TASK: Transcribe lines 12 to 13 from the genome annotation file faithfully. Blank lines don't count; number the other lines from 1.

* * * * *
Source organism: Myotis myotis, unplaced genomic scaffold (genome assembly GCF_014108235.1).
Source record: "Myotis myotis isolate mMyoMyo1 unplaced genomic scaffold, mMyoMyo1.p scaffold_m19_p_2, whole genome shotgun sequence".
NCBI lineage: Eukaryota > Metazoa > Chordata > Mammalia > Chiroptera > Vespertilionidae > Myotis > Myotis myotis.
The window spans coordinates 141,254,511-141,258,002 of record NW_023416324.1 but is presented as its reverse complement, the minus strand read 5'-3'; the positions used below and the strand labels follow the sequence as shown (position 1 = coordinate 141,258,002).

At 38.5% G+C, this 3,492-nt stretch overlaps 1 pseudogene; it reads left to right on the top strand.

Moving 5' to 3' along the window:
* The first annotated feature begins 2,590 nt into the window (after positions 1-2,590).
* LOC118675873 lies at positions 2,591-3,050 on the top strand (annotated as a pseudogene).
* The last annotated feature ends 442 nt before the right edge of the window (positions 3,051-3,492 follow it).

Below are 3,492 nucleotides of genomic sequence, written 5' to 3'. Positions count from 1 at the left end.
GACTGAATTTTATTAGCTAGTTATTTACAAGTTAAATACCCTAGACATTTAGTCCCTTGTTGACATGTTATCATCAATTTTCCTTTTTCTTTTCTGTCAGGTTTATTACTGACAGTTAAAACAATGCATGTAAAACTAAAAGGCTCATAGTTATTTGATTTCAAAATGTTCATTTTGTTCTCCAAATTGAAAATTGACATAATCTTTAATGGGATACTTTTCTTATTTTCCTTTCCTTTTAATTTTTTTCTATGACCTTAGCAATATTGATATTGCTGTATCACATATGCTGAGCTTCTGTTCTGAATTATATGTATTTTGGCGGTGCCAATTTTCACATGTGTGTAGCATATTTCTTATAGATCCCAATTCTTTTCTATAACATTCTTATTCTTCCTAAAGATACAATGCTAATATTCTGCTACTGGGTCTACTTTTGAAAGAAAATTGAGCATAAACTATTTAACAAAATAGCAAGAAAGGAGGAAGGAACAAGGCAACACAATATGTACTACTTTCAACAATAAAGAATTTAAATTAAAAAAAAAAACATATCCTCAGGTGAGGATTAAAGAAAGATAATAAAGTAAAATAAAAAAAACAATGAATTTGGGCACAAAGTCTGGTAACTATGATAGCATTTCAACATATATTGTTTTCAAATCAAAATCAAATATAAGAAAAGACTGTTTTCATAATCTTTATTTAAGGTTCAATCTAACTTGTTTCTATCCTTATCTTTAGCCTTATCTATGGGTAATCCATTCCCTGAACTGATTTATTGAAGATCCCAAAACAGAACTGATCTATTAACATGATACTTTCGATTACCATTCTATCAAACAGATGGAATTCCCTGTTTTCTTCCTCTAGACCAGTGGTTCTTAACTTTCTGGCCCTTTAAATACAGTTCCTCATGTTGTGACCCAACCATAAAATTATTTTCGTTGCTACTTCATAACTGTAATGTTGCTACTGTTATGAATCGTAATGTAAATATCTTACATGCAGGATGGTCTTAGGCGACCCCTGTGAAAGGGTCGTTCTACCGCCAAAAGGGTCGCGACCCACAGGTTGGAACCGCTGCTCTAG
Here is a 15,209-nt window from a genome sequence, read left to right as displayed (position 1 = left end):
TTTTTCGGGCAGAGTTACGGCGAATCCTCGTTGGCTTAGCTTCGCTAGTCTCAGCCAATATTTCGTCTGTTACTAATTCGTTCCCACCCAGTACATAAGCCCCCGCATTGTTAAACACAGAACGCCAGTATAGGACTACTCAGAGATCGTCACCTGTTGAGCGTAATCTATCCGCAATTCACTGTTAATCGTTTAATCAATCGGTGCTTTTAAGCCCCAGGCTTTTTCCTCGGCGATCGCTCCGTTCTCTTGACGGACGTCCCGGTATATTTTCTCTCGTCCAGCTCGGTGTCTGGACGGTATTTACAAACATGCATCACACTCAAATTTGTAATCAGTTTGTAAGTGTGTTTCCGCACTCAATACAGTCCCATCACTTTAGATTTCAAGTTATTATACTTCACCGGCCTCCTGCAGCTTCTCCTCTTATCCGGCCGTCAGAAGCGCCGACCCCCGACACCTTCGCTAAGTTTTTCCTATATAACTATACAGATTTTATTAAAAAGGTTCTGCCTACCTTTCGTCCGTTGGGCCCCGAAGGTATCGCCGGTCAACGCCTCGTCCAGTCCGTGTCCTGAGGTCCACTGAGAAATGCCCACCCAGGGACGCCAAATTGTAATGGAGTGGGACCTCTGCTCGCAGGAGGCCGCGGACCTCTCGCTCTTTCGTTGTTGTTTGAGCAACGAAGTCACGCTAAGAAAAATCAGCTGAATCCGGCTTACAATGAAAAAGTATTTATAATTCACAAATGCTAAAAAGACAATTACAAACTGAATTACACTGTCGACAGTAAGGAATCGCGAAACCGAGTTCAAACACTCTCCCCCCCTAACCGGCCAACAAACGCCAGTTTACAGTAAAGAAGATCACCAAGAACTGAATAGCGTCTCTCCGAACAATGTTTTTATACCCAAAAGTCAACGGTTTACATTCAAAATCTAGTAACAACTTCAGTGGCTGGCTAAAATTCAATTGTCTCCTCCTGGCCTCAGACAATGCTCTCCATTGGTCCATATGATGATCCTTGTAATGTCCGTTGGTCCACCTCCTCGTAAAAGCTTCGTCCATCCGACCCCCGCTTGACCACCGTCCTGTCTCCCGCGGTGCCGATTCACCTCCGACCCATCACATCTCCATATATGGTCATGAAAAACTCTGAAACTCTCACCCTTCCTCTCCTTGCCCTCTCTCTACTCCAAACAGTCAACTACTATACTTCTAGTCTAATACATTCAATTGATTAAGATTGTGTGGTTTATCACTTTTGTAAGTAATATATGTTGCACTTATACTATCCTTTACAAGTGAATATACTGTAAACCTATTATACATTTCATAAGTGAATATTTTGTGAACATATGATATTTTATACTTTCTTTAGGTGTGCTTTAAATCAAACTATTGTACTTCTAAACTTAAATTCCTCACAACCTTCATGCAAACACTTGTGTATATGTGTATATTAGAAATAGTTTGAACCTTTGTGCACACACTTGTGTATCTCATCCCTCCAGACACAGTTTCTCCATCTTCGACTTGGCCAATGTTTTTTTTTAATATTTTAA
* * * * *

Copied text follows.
Here is a 15,209-nt window from a genome sequence, read left to right as displayed (position 1 = left end):
TTTTTCGGGCAGAGTTACGGCGAATCCTCGTTGGCTTAGCTTCGCTAGTCTCAGCCAATATTTCGTCTGTTACTAATTCGTTCCCACCCAGTACATAAGCCCCCGCATTGTTAAACACAGAACGCCAGTATAGGACTACTCAGAGATCGTCACCTGTTGAGCGTAATCTATCCGCAATTCACTGTTAATCGTTTAATCAATCGGTGCTTTTAAGCCCCAGGCTTTTTCCTCGGCGATCGCTCCGTTCTCTTGACGGACGTCCCGGTATATTTTCTCTCGTCCAGCTCGGTGTCTGGACGGTATTTACAAACATGCATCACACTCAAATTTGTAATCAGTTTGTAAGTGTGTTTCCGCACTCAATACAGTCCCATCACTTTAGATTTCAAGTTATTATACTTCACCGGCCTCCTGCAGCTTCTCCTCTTATCCGGCCGTCAGAAGCGCCGACCCCCGACACCTTCGCTAAGTTTTTCCTATATAACTATACAGATTTTATTAAAAAGGTTCTGCCTACCTTTCGTCCGTTGGGCCCCGAAGGTATCGCCGGTCAACGCCTCGTCCAGTCCGTGTCCTGAGGTCCACTGAGAAATGCCCACCCAGGGACGCCAAATTGTAATGGAGTGGGACCTCTGCTCGCAGGAGGCCGCGGACCTCTCGCTCTTTCGTTGTTGTTTGAGCAACGAAGTCACGCTAAGAAAAATCAGCTGAATCCGGCTTACAATGAAAAAGTATTTATAATTCACAAATGCTAAAAAGACAATTACAAACTGAATTACACTGTCGACAGTAAGGAATCGCGAAACCGAGTTCAAACACTCTCCCCCCCTAACCGGCCAACAAACGCCAGTTTACAGTAAAGAAGATCACCAAGAACTGAATAGCGTCTCTCCGAACAATGTTTTTATACCCAAAAGTCAACGGTTTACATTCAAAATCTAGTAACAACTTCAGTGGCTGGCTAAAATTCAATTGTCTCCTCCTGGCCTCAGACAATGCTCTCCATTGGTCCATATGATGATCCTTGTAATGTCCGTTGGTCCACCTCCTCGTAAAAGCTTCGTCCATCCGACCCCCGCTTGACCACCGTCCTGTCTCCCGCGGTGCCGATTCACCTCCGACCCATCACATCTCCATATATGGTCATGAAAAACTCTGAAACTCTCACCCTTCCTCTCCTTGCCCTCTCTCTACTCCAAACAGTCAACTACTATACTTCTAGTCTAATACATTCAATTGATTAAGATTGTGTGGTTTATCACTTTTGTAAGTAATATATGTTGCACTTATACTATCCTTTACAAGTGAATATACTGTAAACCTATTATACATTTCATAAGTGAATATTTTGTGAACATATGATATTTTATACTTTCTTTAGGTGTGCTTTAAATCAAACTATTGTACTTCTAAACTTAAATTCCTCACAACCTTCATGCAAACACTTGTGTATATGTGTATATTAGAAATAGTTTGAACCTTTGTGCACACACTTGTGTATCTCATCCCTCCAGACACAGTTTCTCCATCTTCGACTTGGCCAATGTTTTTTTTTAATATTTTAA